Government issues its Brexit 'still to do' list

Government issues its Brexit ‘still to do’ list

Nobody can say the Irish government is not busy on Brexit. The list below outlines the actions being coordinated by the Department of Business, Enterprise and Innovation (DBEI) through its various implementation agencies ranging from the IDA and Enterprise Ireland to the county LEOs (Local Enterprise Offices) and its share of the cross-border agency Intertrade Ireland. This is just a small part of the activities detailed in a new departmental report entitled ” Building stronger business: Responding to Brexit by competing, innovating and trading“.

  • Q1 2018: Complete the Action Plan for Jobs 2018 with a specific focus on Brexit mitigation policies
  • Q1 2018: Complete the Review of Enterprise 2025
  • Ongoing: Budget – Secure sufficient capital funding and resources to assist the enterprise agencies to support firms respond to Brexit and global challenges
  • Ongoing: Finance for business -Follow up on notification to the European Commission in relation to the rescue and restructure scheme.
  • Q4 2017: Research – Complete the study “Strategic Implications Arising from EU-UK Trading Patterns”
  • Q1 2018: Research – Complete the study “Sectoral Implications of Brexit for Irish SMEs”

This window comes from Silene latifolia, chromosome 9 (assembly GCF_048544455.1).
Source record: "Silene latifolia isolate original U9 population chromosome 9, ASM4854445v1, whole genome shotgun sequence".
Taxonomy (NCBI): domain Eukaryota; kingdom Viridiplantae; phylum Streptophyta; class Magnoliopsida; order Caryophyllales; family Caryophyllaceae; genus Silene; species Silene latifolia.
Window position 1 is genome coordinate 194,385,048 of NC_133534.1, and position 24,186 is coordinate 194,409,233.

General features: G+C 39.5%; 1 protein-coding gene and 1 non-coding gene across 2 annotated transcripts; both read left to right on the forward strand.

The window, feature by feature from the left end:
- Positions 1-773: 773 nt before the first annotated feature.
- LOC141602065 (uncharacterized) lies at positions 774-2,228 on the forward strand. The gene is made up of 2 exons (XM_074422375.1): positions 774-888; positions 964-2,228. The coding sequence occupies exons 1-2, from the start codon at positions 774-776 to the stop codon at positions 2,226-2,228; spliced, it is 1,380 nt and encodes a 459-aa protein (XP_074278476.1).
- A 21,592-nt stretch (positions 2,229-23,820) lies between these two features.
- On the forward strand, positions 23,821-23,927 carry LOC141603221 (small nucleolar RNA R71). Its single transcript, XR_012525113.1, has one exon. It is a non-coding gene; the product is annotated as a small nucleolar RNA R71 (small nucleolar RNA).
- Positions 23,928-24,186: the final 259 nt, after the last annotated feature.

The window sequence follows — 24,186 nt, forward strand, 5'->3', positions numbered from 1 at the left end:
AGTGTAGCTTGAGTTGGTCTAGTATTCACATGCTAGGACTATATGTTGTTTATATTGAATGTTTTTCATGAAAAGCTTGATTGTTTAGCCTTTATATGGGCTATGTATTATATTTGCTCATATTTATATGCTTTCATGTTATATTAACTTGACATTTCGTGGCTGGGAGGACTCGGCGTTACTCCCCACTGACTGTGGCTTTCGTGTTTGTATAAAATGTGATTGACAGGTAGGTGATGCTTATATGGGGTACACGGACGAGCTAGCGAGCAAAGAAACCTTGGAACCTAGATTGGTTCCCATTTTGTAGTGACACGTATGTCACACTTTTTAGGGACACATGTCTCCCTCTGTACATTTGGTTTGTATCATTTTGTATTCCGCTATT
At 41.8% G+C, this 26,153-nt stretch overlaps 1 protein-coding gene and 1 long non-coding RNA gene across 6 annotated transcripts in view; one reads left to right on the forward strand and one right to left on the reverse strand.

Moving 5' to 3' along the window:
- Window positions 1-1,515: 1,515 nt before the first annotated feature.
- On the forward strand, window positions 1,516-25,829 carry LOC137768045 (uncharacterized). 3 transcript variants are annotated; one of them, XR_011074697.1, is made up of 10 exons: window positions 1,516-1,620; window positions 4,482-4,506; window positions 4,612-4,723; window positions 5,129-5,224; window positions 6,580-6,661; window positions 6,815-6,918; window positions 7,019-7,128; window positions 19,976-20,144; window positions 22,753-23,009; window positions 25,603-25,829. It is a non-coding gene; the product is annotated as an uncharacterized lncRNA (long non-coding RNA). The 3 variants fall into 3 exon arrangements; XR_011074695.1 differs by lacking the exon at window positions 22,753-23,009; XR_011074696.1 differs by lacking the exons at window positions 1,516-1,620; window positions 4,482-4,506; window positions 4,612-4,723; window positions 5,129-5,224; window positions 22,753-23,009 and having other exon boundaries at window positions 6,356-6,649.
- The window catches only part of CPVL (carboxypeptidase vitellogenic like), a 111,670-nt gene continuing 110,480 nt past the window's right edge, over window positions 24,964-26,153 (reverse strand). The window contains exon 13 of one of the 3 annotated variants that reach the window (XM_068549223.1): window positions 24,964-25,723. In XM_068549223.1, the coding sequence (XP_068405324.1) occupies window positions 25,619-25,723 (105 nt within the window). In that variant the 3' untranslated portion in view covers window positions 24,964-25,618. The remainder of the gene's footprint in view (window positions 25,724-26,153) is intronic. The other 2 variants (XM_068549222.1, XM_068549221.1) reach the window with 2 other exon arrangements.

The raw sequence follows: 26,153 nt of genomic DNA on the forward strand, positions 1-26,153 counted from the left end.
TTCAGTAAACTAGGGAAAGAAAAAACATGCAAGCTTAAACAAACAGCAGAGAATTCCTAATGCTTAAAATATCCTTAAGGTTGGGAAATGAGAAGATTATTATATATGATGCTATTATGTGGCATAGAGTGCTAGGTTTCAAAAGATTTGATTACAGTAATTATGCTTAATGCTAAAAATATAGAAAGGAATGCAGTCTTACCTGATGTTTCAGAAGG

• Q4 2017: Research –  Complete the study “Impact of WTO Tariffs on Cross-Border Trade” (Phase 2)
  • Q1 2018: Research – Complete the study “Import Content of Irish Exports: Implications of Brexit for Inputs and Competitiveness”
  • Q1 2018: Research – Complete the study “Addressing the Skills Needs Arising from the Potential Trading and Regulatory Implications of Brexit”
  • Q4 2018: Research – Complete the study on “Potential Financial Impacts of Brexit on Irish Consumers”
  • Q2 2018: Sectors – Include sector-specific Brexit messages and mitigation measures in the planned update of DBEI sector
    briefs.

The problem that reasonable people might raise with this list is that it is all future tense and much of it involves research designed to find things out more than 16 months after the British referendum. It would be useful if it had been matched with a list of actions taken to date on the basis of what is already known or reliably estimated. Better still would be a list of measurable outputs and their measurable impact on the capacity of businesses to cope with the extremely hard Brexit that other agencies are advising is now pretty much inevitable.